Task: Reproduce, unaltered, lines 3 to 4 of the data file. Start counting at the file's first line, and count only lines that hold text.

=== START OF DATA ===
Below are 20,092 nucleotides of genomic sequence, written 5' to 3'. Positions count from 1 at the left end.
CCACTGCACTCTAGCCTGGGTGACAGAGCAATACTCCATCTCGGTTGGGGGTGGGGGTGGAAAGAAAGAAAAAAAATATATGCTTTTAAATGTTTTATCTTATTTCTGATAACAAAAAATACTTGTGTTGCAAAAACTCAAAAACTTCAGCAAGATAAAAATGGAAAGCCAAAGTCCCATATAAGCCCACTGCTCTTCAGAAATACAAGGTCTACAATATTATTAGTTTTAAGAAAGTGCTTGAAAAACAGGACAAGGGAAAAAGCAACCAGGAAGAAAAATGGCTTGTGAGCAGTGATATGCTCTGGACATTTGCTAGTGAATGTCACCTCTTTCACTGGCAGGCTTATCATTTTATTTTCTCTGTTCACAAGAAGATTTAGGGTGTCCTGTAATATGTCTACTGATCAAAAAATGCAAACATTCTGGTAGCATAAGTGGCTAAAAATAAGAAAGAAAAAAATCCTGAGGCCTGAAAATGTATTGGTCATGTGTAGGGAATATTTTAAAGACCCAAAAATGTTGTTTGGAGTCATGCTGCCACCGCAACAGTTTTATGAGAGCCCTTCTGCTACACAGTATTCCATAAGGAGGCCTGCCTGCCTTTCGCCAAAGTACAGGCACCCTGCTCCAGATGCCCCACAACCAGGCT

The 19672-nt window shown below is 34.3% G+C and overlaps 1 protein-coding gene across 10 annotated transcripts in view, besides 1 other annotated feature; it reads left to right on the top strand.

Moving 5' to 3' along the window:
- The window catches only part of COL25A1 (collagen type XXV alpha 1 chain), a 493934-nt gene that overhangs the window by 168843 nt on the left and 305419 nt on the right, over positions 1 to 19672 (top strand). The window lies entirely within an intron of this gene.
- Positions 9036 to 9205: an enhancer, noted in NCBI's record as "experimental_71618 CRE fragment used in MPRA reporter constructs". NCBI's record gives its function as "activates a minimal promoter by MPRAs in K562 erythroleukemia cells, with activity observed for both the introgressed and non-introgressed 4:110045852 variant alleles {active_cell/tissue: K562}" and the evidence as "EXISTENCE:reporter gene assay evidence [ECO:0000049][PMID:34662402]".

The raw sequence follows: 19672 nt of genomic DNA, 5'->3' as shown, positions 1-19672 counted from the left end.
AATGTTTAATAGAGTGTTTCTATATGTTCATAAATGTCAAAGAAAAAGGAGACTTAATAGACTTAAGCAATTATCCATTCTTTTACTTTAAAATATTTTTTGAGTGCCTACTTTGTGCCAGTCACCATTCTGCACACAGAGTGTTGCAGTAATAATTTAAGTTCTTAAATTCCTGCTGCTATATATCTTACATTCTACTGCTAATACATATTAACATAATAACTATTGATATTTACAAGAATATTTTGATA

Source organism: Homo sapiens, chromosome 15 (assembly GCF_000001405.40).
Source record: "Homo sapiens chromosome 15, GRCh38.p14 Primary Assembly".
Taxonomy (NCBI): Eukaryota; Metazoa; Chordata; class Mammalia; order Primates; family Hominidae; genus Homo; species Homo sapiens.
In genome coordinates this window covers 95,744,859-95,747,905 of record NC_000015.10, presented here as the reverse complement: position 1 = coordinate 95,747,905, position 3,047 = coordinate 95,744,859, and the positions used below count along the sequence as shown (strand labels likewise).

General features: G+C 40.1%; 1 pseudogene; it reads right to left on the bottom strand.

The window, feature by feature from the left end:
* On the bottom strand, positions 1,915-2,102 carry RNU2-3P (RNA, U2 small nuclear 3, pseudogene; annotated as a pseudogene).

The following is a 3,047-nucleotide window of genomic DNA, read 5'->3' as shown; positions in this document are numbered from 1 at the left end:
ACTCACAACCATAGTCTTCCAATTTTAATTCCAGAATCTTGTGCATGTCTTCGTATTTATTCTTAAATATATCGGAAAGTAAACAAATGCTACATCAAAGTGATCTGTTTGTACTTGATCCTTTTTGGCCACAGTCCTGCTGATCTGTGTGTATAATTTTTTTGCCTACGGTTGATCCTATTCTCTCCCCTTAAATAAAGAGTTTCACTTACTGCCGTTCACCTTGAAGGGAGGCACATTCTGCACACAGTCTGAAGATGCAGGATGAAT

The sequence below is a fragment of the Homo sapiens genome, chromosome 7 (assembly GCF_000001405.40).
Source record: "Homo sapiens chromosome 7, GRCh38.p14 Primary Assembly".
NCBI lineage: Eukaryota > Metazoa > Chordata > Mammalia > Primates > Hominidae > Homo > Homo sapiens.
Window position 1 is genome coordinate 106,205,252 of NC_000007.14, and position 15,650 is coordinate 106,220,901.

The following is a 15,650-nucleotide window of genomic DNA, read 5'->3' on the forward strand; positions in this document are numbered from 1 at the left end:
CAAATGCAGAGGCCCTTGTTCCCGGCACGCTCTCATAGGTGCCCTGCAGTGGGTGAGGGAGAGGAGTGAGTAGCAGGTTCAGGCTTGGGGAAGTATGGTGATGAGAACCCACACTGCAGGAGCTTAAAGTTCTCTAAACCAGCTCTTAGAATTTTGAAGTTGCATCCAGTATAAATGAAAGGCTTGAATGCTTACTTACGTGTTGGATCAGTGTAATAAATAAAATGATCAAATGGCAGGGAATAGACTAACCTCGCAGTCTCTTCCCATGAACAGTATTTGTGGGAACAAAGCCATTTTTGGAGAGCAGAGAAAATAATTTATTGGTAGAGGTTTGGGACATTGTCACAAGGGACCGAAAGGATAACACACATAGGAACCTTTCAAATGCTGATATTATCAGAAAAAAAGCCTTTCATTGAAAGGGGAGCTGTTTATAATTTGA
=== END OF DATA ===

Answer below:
The 19672-nt window shown below is 34.3% G+C and overlaps 1 protein-coding gene across 10 annotated transcripts in view, besides 1 other annotated feature; it reads left to right on the top strand.

Moving 5' to 3' along the window: